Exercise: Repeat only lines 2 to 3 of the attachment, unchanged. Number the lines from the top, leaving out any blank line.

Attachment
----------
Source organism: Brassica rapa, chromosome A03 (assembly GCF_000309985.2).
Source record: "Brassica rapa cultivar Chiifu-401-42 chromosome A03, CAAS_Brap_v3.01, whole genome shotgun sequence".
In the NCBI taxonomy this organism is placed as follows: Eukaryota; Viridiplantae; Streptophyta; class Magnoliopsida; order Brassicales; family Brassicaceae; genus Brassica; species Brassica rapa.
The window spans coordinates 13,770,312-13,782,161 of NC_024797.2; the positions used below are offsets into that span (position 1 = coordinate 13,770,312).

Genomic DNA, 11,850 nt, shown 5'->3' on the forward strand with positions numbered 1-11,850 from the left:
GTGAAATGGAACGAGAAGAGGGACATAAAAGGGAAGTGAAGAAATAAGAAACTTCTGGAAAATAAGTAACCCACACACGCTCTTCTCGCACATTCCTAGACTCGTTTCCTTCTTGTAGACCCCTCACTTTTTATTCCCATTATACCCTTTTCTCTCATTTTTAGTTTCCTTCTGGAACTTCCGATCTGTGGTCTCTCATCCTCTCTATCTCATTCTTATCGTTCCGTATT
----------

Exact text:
Source record: "Brassica rapa cultivar Chiifu-401-42 chromosome A03, CAAS_Brap_v3.01, whole genome shotgun sequence".
In the NCBI taxonomy this organism is placed as follows: Eukaryota; Viridiplantae; Streptophyta; class Magnoliopsida; order Brassicales; family Brassicaceae; genus Brassica; species Brassica rapa.